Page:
Breaking Rocks is a volume of the Dislocations series published by Berghahn Books, a series closely associated with Focaal and FocaalBlog. The immense dislocations and suffering caused by neoliberal globalization the retreat of the welfare state in the last decades of the twentieth century, and the heightened military imperialism at the turn of the twenty-first century have raised urgent questions about the temporal and spatial dimensions of power. Through stimulating critical perspectives and new and cross-disciplinary frameworks, which reflect recent innovations in the social and human sciences, this series provides a forum for politically engaged, ethnographically informed, and theoretically incisive responses.
Capital’s resilience as technologies and cultures change lies in the systematic priority placed on value development and extraction. However, this does not imply that actors in these systems clearly understand their roles in the process. As industries change, equal amounts of optimism comingle with confusion as practitioners experiment with new roles and practices that they had not anticipated. In this article, I explore such changes and adaptations in the music industry following the advent of digital technology and the Internet. Specifically, I look at how musicians have had to rethink where their value lies for listeners and how some have come to believe that it rests in developing and exploring online social communities.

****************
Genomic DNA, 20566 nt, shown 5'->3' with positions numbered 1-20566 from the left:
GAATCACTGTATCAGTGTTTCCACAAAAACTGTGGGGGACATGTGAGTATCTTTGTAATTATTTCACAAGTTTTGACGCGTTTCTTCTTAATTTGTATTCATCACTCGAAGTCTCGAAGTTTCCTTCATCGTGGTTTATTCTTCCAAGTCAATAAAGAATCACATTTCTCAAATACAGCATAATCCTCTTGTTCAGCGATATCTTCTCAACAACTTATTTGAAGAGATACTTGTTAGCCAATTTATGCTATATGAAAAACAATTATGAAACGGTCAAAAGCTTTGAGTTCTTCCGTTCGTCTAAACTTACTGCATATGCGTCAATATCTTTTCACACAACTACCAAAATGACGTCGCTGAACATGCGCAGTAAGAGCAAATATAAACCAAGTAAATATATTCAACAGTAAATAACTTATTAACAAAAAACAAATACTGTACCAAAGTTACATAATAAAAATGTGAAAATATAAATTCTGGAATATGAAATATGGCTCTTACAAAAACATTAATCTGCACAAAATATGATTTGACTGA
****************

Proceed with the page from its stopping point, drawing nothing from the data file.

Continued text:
There was a strong relationship between music and political-economic power in the precolonial Congo basin. This was because music was an integral part of a ritual nexus that dominated social life. Those who controlled the ritual nexus became rich and powerful, and controlled trade between locals and an expanding capitalism (MacGaffey 2000). Here I will show how music was important to this interface.
In contemplating music and capitalism, we might imagine alternative framings to “art versus commerce.” Art versus commerce understands music as perpetually compromised between musicians’ desire to produce l’art pour l’art in a context in which they must be commodity producers. In this regard, the challenge facing musicians is to register discourses of truth, authenticity, and subjectivity within the structure of commodity production (Frith and Horne 1987). Arguably, the primary theoretical reference for such analysis is presented by Adorno and Horkheimer’s ( 1997) culture industry thesis, which posits a negative dialectic between orders of culture and industrial production. By focusing on the possibility of artistic production autonomy, a shift seems to take place wherein the spirit or aesthetic possibility claimed by the artist becomes emphasized and the music is analyzed with such spirit in mind.
David Harvey (2014) cites alienation as a catalytic concept fundamental to animating political action in order to displace and dispossess the many-headed hydra of late global capitalism. However, despite its position as a basic contradiction of capitalism, there is still only passing consideration in even Marxist music scholarship of the topic of alienation, even though music and capitalism in general is receiving increasing attention.